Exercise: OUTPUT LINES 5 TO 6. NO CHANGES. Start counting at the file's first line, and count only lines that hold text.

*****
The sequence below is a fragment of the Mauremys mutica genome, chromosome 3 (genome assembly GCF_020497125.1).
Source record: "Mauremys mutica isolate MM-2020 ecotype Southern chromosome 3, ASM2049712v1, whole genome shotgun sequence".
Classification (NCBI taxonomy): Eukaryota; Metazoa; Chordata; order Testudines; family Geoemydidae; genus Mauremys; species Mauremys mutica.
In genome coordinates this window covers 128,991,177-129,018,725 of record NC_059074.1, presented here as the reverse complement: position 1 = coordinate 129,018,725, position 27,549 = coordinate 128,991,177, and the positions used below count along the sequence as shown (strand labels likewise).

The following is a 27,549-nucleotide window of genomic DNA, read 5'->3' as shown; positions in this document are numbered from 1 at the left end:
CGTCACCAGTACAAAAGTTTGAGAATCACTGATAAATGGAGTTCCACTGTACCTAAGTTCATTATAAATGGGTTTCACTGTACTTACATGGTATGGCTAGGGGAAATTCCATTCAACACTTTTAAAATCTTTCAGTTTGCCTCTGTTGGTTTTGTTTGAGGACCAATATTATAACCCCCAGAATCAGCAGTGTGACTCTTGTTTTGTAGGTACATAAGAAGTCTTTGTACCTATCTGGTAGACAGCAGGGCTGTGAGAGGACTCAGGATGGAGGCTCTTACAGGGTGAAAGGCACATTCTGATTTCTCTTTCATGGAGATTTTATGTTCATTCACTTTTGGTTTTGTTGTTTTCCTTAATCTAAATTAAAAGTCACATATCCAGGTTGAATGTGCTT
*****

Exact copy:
The following is a 27,549-nucleotide window of genomic DNA, read 5'->3' as shown; positions in this document are numbered from 1 at the left end:
CGTCACCAGTACAAAAGTTTGAGAATCACTGATAAATGGAGTTCCACTGTACCTAAGTTCATTATAAATGGGTTTCACTGTACTTACATGGTATGGCTAGGGGAAATTCCATTCAACACTTTTAAAATCTTTCAGTTTGCCTCTGTTGGTTTTGTTTGAGGACCAATATTATAACCCCCAGAATCAGCAGTGTGACTCTTGTTTTGTAGGTACATAAGAAGTCTTTGTACCTATCTGGTAGACAGCAGGGCTGTGAGAGGACTCAGGATGGAGGCTCTTACAGGGTGAAAGGCACATTCTGATTTCTCTTTCATGGAGATTTTATGTTCATTCACTTTTGGTTTTGTTGTTTTCCTTAATCTAAATTAAAAGTCACATATCCAGGTTGAATGTGCTT